LABELS: COPY EDITING, GRAMMAR, OBJECTS AND SUBJECTS, PUNCTUATION, SUBJECT VERB AGREEMENT
Some questions that made it into my recent column touch on serial commas, where to put commas and periods relative to quotation marks, and whether "Betty is one of those people who like(s) cupcakes" takes the plural or singular verb. All those answers and more here.
LABELS: ADJECTIVES, ADVERBS, COPY EDITING, GRAMMAR
Recently, the Los Angeles Times described the movie "Dheepan" as the "Palme d'Or winner about Sri Lankan refugees trying to escape their violent past in France." That made reader Rod do a double-take.
"The question is where the 'in France' should go," Rod wrote. "There's a serious difference between a violent past in France and being in France trying to escape a violent past, presumably in Sri Lanka."
Agreed. Here's my full take on the sentence and the problem therein: the dreaded dangling modifier.
LABELS: COPY EDITING, GRAMMAR, hyphens, PUNCTUATION
For compound adjectives and adverbs you make up yourself, use a hyphen anytime it aids readability or comprehension: a lobster-eating man.
Adverbs ending in ly are the exception. These don't take a hyphen: a happily married couple.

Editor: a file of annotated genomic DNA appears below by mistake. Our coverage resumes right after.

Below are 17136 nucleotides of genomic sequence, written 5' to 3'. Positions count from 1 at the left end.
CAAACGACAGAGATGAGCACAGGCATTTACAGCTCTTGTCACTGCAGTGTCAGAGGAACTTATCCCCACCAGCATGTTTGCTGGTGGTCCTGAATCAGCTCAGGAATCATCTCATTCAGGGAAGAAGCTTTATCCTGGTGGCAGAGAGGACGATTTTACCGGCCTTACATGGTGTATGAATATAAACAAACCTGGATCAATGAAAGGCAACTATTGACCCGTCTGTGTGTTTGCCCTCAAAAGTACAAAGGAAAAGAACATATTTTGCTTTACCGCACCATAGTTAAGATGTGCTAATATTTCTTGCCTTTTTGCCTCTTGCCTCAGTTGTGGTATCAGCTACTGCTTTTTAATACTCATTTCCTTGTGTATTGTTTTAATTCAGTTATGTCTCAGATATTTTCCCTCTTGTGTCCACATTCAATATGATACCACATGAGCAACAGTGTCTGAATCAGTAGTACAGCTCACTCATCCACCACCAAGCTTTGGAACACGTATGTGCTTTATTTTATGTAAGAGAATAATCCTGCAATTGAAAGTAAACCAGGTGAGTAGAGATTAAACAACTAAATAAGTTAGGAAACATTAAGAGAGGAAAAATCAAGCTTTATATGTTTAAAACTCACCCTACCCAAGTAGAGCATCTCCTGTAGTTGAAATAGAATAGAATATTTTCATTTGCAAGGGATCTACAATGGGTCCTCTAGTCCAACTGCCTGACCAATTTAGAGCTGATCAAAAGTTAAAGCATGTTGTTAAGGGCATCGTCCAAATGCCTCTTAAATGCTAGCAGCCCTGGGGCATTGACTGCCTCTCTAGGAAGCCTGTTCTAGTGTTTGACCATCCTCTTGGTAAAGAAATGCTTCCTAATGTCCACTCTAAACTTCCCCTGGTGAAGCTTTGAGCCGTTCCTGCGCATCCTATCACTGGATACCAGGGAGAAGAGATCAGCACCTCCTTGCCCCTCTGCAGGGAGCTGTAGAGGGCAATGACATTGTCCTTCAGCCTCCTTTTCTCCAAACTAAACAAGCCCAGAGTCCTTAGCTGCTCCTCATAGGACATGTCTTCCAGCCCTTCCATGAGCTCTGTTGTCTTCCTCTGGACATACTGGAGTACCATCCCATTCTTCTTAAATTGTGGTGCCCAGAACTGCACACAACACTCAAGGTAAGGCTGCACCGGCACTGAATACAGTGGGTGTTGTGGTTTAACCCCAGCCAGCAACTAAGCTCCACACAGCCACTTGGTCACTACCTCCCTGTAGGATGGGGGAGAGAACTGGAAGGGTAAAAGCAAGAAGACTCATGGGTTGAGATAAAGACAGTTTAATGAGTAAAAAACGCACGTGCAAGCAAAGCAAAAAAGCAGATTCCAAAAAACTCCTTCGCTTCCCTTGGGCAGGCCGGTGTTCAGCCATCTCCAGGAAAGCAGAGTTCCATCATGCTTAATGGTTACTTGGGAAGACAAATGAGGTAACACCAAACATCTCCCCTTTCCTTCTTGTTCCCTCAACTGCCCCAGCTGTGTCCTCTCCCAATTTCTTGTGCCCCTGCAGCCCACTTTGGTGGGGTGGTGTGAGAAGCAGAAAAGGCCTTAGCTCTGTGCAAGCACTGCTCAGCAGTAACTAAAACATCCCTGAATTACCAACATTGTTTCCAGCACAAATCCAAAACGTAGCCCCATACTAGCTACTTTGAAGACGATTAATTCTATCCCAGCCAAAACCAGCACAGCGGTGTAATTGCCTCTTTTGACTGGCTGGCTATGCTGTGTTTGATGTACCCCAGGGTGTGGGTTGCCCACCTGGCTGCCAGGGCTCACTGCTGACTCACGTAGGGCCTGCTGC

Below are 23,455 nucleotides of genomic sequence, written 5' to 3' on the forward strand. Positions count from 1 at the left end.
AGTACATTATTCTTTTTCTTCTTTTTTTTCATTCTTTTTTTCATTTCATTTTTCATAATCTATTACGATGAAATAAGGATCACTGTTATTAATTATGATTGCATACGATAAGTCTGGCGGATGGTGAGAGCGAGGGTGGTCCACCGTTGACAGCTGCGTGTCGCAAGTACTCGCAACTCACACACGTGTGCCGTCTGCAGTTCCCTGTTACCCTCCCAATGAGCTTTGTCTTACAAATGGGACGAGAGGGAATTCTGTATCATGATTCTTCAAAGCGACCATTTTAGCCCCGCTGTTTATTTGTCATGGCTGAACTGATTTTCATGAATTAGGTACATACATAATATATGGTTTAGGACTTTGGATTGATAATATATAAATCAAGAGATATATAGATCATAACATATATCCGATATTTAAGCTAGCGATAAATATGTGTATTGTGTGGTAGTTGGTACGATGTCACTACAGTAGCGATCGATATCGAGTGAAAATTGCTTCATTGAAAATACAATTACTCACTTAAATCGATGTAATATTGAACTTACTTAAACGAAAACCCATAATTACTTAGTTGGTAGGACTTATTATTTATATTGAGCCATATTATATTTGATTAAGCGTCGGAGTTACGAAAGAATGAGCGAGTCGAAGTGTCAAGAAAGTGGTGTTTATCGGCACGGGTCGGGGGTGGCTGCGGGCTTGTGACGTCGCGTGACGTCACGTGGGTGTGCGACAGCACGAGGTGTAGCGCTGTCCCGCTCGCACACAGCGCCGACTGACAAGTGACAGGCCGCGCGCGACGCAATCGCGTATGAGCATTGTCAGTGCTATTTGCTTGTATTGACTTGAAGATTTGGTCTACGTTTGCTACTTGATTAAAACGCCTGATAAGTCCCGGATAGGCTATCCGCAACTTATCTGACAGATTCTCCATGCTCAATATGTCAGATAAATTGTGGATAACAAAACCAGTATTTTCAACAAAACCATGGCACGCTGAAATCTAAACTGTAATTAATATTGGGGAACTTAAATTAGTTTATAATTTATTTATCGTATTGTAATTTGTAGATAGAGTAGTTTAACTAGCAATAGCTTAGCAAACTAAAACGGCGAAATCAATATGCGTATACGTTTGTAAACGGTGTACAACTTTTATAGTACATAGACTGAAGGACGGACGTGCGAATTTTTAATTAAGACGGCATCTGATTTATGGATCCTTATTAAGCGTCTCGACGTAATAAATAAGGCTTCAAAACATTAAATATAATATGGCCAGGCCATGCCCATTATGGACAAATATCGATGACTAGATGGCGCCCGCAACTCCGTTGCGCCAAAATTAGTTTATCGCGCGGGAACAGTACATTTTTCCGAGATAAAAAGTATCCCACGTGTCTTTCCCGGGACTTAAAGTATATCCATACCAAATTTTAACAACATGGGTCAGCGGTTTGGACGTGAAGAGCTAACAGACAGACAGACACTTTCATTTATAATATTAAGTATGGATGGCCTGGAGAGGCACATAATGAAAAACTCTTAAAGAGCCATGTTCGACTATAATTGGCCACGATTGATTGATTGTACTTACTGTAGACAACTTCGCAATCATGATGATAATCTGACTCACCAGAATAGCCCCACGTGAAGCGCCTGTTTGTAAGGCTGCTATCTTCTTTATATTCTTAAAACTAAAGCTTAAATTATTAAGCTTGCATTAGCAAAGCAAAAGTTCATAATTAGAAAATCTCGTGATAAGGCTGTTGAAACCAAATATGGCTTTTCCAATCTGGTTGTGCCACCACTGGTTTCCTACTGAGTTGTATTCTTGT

For compound adjectives that already exist, check the dictionary's hyphenation: good-looking.
For nouns, check a dictionary: self-esteem.
For verbs, check a dictionary: fact-check.
Note that it's often the case that the verb form is open while the noun is closed or hyphenated: Five traits make up his personality makeup. On Tuesday, I have to pick up Tom's pick-up from the dealership.
Note that the reigning aesthetic in publishing today leans toward less punctuation, so compounds adjectives that could logically take a hyphen usually don't unless the hyphen is needed.
LABELS: COPY EDITING, GRAMMAR, WORD CHOICE, WORD USAGE
Peruse. Forgo. Enormity. Rein.
If you think you know everything there is to know about these words, maybe you do. But maybe you don't. Here's a roundup of 10 sometimes misused, sometimes misunderstood words that deserve a closer look.